Tram"ple (?), v. t. [imp. & p. p. Trampled (?); p. pr. & vb. n. Trampling (?).] [OE. trampelen, freq. of trampen. See Tramp, v. t.]

1.

To tread under foot; to tread down; to prostrate by treading; as, to trample grass or flowers.

Dryden.

Neither cast ye your pearls before swine, lest they trample them under their feet. Matt. vii. 6.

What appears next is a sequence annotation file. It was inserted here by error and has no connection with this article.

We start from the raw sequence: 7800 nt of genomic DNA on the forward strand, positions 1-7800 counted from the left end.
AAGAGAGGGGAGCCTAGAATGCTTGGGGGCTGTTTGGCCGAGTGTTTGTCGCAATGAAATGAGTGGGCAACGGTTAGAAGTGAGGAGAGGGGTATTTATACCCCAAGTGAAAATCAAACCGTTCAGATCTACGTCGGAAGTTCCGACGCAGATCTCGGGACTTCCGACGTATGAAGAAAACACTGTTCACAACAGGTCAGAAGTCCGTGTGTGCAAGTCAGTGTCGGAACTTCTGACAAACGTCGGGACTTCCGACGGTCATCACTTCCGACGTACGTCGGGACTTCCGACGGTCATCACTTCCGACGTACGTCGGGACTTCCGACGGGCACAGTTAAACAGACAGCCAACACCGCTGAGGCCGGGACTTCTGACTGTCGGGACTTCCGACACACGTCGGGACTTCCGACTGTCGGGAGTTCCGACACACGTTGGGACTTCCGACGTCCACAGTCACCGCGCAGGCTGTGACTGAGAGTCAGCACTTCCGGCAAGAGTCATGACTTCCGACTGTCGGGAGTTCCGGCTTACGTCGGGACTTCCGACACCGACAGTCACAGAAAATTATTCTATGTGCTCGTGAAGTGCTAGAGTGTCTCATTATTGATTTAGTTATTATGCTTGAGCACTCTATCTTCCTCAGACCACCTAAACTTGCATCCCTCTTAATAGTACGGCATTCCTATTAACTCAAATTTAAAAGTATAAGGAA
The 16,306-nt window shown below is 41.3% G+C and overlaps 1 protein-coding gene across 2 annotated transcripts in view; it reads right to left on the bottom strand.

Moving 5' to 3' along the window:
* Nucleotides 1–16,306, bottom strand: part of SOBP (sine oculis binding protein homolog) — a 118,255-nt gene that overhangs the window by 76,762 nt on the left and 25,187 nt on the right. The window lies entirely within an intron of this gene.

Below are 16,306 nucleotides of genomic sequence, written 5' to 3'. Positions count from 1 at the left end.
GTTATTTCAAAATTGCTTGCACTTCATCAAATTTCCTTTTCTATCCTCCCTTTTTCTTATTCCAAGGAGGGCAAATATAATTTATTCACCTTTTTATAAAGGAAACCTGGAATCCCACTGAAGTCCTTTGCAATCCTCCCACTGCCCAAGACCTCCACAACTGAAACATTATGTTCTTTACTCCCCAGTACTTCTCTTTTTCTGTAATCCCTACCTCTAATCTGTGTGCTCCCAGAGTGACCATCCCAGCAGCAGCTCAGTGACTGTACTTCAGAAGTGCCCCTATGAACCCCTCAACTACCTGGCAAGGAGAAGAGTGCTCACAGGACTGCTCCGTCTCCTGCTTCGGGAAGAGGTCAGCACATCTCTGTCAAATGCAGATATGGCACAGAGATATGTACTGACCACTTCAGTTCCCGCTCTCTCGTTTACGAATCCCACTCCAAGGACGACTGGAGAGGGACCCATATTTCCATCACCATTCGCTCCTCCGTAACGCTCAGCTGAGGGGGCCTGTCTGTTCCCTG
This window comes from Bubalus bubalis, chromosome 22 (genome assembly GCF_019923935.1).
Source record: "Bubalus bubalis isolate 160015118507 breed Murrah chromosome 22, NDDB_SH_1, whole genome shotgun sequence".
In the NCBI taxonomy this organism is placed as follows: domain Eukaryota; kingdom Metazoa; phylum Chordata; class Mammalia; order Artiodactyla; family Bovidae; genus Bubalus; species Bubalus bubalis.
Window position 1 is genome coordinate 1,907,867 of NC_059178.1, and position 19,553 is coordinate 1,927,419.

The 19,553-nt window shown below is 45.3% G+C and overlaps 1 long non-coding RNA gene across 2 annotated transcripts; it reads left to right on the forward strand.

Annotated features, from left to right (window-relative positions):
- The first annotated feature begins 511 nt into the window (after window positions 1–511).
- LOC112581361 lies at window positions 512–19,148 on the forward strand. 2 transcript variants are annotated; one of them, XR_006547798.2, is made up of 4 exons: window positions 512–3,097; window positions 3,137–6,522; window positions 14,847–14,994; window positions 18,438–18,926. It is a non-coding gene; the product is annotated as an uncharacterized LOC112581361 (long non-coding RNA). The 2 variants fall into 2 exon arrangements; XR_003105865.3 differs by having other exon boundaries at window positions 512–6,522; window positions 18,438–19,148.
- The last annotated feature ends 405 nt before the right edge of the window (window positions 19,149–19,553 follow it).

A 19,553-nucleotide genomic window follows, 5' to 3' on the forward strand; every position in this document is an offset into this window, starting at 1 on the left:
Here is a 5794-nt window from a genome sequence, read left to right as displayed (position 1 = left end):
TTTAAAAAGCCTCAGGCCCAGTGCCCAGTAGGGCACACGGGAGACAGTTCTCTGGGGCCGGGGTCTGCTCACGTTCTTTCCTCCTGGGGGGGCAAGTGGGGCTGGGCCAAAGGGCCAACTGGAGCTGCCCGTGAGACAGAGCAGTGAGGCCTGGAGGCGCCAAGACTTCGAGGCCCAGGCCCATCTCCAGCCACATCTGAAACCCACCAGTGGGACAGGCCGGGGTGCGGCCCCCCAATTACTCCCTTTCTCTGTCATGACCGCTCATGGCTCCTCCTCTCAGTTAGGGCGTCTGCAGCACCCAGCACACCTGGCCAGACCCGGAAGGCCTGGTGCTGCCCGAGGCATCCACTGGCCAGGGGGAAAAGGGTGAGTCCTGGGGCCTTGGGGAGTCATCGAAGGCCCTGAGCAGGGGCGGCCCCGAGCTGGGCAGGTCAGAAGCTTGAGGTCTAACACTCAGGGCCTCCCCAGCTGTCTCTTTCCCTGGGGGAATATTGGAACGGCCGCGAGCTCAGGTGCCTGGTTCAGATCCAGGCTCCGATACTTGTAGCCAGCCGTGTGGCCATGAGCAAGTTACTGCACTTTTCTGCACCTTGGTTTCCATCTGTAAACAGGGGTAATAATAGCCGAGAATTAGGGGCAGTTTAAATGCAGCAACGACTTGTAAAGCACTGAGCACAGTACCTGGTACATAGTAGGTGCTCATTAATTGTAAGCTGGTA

2.

Fig.: To treat with contempt and insult.

Cowper.

 

© Webster 1913.


Tram"ple, v. i.

1.

To tread with force and rapidity; to stamp.

2.

To tread in contempt; -- with on or upon.

Diogenes trampled on Plato's pride with greater of his own. Gov. of Tongue.

 

© Webster 1913.


Tram"ple, n.

The act of treading under foot; also, the sound produced by trampling.

Milton.

The huddling trample of a drove of sheep. Lowell.

 

© Webster 1913.

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